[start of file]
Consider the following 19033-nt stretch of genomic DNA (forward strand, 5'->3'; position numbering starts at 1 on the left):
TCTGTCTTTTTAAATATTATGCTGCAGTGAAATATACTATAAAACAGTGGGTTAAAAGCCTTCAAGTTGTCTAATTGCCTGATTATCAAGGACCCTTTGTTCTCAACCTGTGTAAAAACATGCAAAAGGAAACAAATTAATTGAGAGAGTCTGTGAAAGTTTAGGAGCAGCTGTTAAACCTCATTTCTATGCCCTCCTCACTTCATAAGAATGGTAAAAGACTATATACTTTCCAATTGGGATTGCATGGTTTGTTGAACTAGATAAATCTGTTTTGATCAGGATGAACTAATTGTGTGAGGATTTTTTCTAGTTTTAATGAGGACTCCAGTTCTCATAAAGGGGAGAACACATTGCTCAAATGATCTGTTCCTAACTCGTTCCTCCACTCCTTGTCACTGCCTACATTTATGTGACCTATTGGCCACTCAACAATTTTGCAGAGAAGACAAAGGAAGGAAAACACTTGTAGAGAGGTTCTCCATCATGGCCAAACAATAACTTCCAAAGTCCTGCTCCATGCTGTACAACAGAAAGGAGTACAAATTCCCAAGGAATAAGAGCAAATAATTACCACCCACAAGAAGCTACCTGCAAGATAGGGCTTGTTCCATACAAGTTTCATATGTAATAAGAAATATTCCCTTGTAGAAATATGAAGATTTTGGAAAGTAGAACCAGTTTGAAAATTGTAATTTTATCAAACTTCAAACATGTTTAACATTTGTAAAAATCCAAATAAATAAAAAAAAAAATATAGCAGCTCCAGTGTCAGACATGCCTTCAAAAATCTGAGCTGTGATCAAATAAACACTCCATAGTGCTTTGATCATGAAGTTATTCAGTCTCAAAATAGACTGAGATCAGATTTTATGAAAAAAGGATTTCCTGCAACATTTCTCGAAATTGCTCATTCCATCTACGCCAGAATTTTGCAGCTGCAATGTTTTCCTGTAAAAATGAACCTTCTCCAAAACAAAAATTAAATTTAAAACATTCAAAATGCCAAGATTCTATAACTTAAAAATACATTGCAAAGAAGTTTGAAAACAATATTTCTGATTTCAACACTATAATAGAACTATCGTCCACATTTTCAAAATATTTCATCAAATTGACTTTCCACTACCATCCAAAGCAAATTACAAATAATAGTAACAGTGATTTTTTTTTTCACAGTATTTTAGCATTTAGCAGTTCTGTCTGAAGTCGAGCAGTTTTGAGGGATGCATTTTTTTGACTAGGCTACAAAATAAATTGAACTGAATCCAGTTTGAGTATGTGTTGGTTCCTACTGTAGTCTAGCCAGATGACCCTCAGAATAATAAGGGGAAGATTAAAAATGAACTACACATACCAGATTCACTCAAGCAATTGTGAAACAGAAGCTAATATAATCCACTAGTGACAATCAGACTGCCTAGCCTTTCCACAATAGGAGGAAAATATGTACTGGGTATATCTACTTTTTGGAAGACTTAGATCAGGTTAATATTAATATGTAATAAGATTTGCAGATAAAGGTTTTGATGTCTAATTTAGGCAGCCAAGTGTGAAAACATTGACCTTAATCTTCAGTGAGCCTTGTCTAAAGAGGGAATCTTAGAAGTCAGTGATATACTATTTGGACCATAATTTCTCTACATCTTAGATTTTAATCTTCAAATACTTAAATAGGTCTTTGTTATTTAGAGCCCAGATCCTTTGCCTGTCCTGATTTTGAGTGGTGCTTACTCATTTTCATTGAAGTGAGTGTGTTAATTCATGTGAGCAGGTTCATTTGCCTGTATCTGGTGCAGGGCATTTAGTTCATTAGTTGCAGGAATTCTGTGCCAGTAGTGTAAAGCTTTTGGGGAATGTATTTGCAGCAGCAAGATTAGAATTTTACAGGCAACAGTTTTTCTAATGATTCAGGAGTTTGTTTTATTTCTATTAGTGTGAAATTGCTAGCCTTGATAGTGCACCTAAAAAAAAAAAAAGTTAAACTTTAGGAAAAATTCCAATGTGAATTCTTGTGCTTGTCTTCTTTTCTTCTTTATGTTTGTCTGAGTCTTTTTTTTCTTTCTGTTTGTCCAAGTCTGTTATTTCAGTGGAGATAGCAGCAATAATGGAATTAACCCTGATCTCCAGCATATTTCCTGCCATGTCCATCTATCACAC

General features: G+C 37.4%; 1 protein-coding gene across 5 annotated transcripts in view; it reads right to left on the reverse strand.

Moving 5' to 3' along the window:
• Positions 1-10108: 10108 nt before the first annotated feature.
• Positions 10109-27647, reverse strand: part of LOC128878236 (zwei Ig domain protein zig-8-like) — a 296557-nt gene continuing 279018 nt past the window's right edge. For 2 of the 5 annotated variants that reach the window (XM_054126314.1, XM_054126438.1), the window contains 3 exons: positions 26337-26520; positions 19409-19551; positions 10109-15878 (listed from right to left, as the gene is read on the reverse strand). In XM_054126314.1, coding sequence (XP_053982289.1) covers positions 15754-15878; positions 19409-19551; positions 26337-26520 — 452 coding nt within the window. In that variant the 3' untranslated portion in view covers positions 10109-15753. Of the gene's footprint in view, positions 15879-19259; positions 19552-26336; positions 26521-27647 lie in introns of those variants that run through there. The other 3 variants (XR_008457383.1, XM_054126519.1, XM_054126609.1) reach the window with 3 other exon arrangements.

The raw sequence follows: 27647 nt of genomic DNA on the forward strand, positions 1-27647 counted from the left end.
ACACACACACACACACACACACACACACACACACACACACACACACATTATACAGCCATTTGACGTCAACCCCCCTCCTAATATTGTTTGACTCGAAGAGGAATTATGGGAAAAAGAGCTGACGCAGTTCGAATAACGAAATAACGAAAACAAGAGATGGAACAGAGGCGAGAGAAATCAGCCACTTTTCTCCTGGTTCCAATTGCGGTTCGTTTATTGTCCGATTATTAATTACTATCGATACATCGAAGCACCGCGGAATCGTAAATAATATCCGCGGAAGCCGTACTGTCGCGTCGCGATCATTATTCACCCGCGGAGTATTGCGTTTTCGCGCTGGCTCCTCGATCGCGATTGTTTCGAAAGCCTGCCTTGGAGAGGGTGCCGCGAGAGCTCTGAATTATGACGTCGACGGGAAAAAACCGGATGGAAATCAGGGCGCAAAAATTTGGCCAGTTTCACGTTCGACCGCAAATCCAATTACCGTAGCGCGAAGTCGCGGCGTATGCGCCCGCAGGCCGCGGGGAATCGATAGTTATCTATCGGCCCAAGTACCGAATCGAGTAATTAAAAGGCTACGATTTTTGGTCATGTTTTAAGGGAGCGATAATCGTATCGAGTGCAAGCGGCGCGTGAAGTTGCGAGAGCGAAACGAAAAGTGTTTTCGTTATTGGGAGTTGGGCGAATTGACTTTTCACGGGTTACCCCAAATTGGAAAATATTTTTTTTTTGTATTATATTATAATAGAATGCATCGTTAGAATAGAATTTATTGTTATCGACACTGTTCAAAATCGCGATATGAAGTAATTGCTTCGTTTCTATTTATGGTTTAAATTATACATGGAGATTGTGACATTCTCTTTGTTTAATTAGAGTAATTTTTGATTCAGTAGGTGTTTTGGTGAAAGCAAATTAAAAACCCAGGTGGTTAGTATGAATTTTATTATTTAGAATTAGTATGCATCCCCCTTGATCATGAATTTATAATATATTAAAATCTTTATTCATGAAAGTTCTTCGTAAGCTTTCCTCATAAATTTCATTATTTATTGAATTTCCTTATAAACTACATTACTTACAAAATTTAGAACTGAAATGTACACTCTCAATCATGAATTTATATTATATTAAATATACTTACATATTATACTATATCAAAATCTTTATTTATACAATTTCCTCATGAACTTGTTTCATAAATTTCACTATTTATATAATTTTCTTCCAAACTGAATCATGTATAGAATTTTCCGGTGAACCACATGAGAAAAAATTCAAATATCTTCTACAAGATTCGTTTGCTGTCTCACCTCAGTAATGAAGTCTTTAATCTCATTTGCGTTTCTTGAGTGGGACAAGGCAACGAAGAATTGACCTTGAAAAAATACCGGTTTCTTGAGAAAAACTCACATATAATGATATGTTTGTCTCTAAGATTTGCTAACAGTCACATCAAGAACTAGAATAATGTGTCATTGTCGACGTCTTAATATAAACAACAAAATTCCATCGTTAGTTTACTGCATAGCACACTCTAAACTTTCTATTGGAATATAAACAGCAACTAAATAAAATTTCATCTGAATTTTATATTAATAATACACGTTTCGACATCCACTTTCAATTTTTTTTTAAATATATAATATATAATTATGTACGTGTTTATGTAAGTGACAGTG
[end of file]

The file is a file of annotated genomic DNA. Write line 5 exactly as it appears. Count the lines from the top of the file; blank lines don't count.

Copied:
• Positions 1-10108: 10108 nt before the first annotated feature.